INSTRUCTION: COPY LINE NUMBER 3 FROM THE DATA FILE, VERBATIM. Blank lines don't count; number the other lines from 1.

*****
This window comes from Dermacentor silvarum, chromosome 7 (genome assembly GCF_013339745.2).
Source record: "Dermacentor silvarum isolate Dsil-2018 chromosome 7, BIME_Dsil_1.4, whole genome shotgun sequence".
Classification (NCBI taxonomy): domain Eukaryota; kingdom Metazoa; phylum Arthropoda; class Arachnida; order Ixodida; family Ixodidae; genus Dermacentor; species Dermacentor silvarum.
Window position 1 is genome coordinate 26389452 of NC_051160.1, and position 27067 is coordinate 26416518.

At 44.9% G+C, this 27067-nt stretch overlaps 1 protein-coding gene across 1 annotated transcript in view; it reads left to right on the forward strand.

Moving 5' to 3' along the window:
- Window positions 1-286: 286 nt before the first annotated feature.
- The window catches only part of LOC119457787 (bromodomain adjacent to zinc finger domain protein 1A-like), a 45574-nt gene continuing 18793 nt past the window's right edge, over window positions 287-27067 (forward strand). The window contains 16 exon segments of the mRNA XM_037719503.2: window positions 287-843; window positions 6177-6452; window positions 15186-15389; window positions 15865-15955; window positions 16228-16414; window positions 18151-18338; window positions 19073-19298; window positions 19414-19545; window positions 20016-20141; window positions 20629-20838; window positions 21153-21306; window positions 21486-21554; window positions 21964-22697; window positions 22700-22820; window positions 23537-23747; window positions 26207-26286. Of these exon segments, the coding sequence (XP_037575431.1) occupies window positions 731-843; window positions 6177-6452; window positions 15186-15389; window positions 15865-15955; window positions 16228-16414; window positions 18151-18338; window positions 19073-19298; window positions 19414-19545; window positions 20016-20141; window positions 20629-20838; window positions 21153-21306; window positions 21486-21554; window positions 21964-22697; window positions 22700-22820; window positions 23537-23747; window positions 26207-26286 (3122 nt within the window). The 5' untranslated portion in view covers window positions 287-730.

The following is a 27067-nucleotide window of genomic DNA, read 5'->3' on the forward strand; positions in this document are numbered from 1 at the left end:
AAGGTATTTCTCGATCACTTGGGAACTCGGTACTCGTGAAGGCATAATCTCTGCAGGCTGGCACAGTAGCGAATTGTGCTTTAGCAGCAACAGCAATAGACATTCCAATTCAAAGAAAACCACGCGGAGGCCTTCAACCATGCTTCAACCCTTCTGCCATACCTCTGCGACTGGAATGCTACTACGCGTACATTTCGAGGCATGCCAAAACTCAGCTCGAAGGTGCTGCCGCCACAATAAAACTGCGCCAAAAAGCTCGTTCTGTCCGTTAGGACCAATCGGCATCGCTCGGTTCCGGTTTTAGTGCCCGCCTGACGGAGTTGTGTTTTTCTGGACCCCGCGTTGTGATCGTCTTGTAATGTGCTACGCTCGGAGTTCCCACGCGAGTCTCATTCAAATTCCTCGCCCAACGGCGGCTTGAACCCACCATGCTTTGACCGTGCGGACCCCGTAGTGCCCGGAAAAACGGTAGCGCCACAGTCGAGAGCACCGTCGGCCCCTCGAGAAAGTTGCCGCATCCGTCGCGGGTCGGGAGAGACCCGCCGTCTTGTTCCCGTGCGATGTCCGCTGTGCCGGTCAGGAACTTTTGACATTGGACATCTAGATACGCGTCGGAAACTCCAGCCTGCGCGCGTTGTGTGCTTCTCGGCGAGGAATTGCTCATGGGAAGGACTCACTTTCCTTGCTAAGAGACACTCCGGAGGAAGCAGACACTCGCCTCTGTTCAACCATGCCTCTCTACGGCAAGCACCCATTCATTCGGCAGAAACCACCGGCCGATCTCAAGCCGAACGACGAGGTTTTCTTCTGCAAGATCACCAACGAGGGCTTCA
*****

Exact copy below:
Classification (NCBI taxonomy): domain Eukaryota; kingdom Metazoa; phylum Arthropoda; class Arachnida; order Ixodida; family Ixodidae; genus Dermacentor; species Dermacentor silvarum.